A civic engagement platform for citizens to co-create their cities

CitizenLab offers local governments a platform for engaging their citizens in local decision-making. It was founded in 2015 by Wietse Van Ransbeeck, Aline Muylaert and Koen Gremmelprez in Brussels, Belgium, while they were still university students disenchanted at the lack of democratic participation in decision-making and place-shaping.

Unlike many digital democracy and participation platforms, CitizenLab is a for-profit company with an embedded and primary social mission. It offers software-as-a-service (SaaS) to governments, charging an annual subscription fee which varies depending on the services and functionalities used and the size of the city. While the cloud-based software, data and visual representation of data is their primary business, CitizenLab also offers toolkits and guides to cities to help make engagement activities a success.

CitizenLab’s rapid growth has been made possible by a number of factors, including its sustainable revenue stream, the variety of skills within the team – including technological and communication skills – and tangible “success stories” to build and maintain citizen engagement.

The CitizenLab platform has been designed with the primary objective of increasing civic engagement making participation easy and fun. Among the basic features of the platform, as its developers describe them, are the following:

  1. Customization: Cities have opportunities that they can create together with their citizens. Public authorities are now able to crowdsource creative solutions from citizens. Whether they need a new city logo or want citizens’ input for the next city festival, CitizenLab allows them to tap into their wisdom.
  2. Consultation: Public authorities have the possibility to consult the public opinion via questions or polls. Next to hearing their different stances on each others’ ideas, public authorities can also post a poll to consult their opinions in a quick and easy way.
  3. Integration: CitizenLab is ready to integrate with all the systems and platforms cities already use, through their API.
  4. Automation: The moderation of the platform is easier thanks to automated reports. CitizenLab works with automated summary reports and thus minimizes the moderation efforts for the city. These reports show the engagement on the platform, the most popular ideas and many more.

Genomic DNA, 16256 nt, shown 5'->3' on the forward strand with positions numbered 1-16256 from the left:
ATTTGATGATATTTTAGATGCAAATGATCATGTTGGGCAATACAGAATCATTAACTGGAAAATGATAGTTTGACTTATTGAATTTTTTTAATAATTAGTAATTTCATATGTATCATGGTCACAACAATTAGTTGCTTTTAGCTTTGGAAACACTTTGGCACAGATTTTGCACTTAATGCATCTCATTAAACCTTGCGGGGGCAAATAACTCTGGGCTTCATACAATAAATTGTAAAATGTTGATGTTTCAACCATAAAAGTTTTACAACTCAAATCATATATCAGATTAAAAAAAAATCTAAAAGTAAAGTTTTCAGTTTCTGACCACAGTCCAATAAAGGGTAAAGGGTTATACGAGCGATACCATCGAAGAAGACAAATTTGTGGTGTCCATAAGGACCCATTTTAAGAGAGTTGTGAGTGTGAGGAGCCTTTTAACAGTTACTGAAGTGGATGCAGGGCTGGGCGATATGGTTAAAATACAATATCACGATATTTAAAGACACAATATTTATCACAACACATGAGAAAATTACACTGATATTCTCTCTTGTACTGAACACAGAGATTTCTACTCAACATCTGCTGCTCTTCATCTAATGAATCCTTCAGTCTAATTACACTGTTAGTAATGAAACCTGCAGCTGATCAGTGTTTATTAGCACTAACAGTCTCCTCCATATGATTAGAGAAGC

Figure 1. An example for an automated report. Source: CitizenLab



CitizenLab was first piloted in 2016 in the city of Hasselt, one of Belgium’s most innovative cities. In this pilot implementation, the government involved citizens in developing ideas for the regeneration of the Kapermolen Park. Since then, the platform has grown to being used by over 20 municipalities in Belgium and the Netherlands, and is also being used by the federal government in Denmark and the Flemish and Walloon regional representatives in the Belgian capital.


The City of Liege has launched its city platform based on CitizenLab in March 2017. Citizens can come on the platform from the 8th of March to the 22nd of May to propose ideas to reinvent their city. On one hand, the city has already posted some innovative proposals on the platforms such as implementing a participatory budget or an open data portail for the city in order to consult citizens on these ideas. On the other hand, it is listening to other proposals from citizens.

The city also understands that digital participation can be out of reach for some citizens. To include them in the participation process, it organises “citizen workshops” where they are explained how the platform works so they can post or comment on ideas.

Figure 2. Liege’s online participation platform. Source: CitizenLab.

More about how Belgian cities have used CitizenLab here.